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Ex-Visium manager found guilty of fraud in about 90 minutes

A onetime portfolio manager for hedge fund firm Visium Asset Management was convicted of federal securities fraud charges in the culmination of a three-year case that included the suicide of a fellow executive who was also charged.

The jury deliberated for a little more than 90 minutes before finding Stefan Lumiere guilty on all three counts related to inflating the price of bonds in the firm's credit fund to hide losses from investors. His conviction comes as the U.S. steps up efforts to police multitrillion bond markets, where securities are traded between parties and not over an exchange.

Mr. Lumiere, 46, didn't react as the verdict was read. His sentencing is scheduled for May 23. Jurors declined to comment.

“I can tell you he's innocent,” said Alexandra Lumiere Gottlieb, who sat behind her brother during the trial. “This is not a court looking for the truth.”

In the weeklong trial, prosecutors said Mr. Lumiere solicited sham quotes from brokers to justify inflated valuations on distressed debt holdings. Jurors rejected his claim that he thought the prices he was assigning were legitimate and done at the behest of his boss, who pleaded guilty and testified against him.

The case was launched after Jason Thorell, a junior trader who told jurors he was asked to field fake quotes from brokers to justify the portfolio's inflated prices, became a confidential informant for authorities. The U.S. investigation grew to include charges of insider trading based on leaks of pending health-care policy changes by the government.

The government claimed the firm reaped more than $32 million from trades on drug companies.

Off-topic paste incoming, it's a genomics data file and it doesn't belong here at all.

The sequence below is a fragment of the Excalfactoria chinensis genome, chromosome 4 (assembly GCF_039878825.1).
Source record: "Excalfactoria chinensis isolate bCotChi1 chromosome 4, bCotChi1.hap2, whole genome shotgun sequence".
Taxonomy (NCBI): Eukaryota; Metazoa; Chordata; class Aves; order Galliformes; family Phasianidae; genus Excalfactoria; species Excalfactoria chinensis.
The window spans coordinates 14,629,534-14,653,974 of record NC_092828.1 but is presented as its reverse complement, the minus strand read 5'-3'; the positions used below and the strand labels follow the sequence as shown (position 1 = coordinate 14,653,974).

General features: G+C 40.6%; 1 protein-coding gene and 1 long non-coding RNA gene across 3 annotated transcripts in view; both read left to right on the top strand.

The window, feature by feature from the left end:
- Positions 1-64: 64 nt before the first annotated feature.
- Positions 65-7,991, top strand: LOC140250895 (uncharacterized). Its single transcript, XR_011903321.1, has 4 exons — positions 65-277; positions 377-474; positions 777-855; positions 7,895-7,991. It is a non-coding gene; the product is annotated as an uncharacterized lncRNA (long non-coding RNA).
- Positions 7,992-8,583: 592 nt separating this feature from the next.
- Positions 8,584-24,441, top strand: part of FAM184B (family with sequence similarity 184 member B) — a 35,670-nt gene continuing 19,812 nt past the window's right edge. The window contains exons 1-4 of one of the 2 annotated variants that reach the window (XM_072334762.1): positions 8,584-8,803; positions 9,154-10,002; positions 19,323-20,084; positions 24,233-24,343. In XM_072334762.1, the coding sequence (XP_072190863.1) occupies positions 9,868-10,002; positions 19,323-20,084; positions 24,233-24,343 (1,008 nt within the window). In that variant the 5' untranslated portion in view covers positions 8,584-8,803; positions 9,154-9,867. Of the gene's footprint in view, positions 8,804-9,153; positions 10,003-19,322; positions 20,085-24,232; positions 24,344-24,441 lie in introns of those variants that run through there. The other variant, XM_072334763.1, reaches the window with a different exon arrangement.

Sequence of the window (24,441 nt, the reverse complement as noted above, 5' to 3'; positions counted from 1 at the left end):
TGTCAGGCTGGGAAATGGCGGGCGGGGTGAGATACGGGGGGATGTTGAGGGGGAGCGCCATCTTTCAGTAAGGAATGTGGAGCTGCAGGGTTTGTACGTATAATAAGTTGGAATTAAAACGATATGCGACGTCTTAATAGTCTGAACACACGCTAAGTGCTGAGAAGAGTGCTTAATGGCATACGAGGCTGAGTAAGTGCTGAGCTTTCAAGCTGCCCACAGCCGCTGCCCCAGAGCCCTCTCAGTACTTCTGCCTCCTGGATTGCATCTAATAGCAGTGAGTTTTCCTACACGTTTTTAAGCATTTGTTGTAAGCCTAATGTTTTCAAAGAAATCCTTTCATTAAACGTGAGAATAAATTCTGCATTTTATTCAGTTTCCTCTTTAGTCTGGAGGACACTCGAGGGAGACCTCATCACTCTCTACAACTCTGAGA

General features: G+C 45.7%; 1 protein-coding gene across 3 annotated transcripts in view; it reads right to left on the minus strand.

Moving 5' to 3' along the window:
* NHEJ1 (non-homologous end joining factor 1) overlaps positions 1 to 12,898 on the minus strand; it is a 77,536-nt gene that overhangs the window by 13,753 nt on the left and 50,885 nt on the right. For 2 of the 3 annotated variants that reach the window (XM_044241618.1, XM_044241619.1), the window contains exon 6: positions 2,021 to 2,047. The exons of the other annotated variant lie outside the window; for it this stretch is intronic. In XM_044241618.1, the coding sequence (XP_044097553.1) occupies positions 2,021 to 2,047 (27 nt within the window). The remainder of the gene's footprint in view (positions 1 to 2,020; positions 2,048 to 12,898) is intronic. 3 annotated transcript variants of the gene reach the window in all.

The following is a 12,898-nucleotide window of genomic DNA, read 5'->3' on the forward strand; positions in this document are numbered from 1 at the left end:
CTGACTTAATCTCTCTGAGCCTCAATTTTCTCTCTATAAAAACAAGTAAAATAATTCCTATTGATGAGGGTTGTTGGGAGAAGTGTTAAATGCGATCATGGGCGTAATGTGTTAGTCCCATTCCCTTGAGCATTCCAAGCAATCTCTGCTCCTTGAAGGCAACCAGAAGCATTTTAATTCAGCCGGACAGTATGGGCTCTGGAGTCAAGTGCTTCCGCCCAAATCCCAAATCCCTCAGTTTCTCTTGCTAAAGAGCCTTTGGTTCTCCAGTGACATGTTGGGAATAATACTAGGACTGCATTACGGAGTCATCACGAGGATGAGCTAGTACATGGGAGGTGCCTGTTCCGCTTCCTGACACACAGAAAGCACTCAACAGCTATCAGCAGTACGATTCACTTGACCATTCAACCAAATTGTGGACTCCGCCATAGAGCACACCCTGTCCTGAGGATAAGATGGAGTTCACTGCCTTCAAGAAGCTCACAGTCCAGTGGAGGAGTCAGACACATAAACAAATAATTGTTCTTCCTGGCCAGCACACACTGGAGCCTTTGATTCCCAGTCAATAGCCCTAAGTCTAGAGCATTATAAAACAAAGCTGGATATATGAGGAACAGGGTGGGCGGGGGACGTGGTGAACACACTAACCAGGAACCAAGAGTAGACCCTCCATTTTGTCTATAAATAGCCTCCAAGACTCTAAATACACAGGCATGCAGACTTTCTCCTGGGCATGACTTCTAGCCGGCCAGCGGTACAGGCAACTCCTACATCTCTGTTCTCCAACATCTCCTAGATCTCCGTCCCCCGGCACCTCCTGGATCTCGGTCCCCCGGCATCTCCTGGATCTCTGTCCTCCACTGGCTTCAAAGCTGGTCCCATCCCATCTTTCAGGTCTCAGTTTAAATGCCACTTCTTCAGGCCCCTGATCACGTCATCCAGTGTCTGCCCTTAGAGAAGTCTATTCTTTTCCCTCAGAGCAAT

Visium, which managed $8 billion at its peak, returned money to investors after the charges were filed last year. Christopher Plaford, the portfolio manager who oversaw the $480 million credit fund and Mr. Lumiere's supervisor, pleaded guilty and cooperated with prosecutors during the trial. Sanjay Valvani, a more senior portfolio manager, killed himself days after he was indicted.

Prosecutors claimed Mr. Lumiere and other Visium executives inflated the value of holdings in the firm's credit portfolio from 2011 to 2013. They allegedly did so by getting brokers to furnish fake quotes for securities hundreds of times, allowing them to override the valuation of the fund's independent administrator.

The inflated valuations enabled the firm to generate more than $5.9 million in extra fees and juiced bonuses for the executives who oversaw it, according to the U.S. The credit fund, which oversaw $470 million, wound down in 2013 after a wave of investor redemptions.

After Mr. Thorell agreed to act as a government informant, he wore a hidden device to record conversations with former colleagues and supervisors. Mr. Thorell, who was the government's star witness, stands to receive a financial payout under the whistleblower reward program operated by the Securities and Exchange Commission.

Mr. Lumiere was the brother-in-law of firm founder Jacob Gottlieb, who was not accused of wrongdoing. After Mr. Lumiere's apartment was raided by FBI agents in early 2014, he initially agreed to cooperate, but ultimately the agreement faltered.

Visium notified investors and clients of the investigation in March and wound down operations after the charges were filed in June, liquidating some funds and selling another to AllianceBernstein (AB).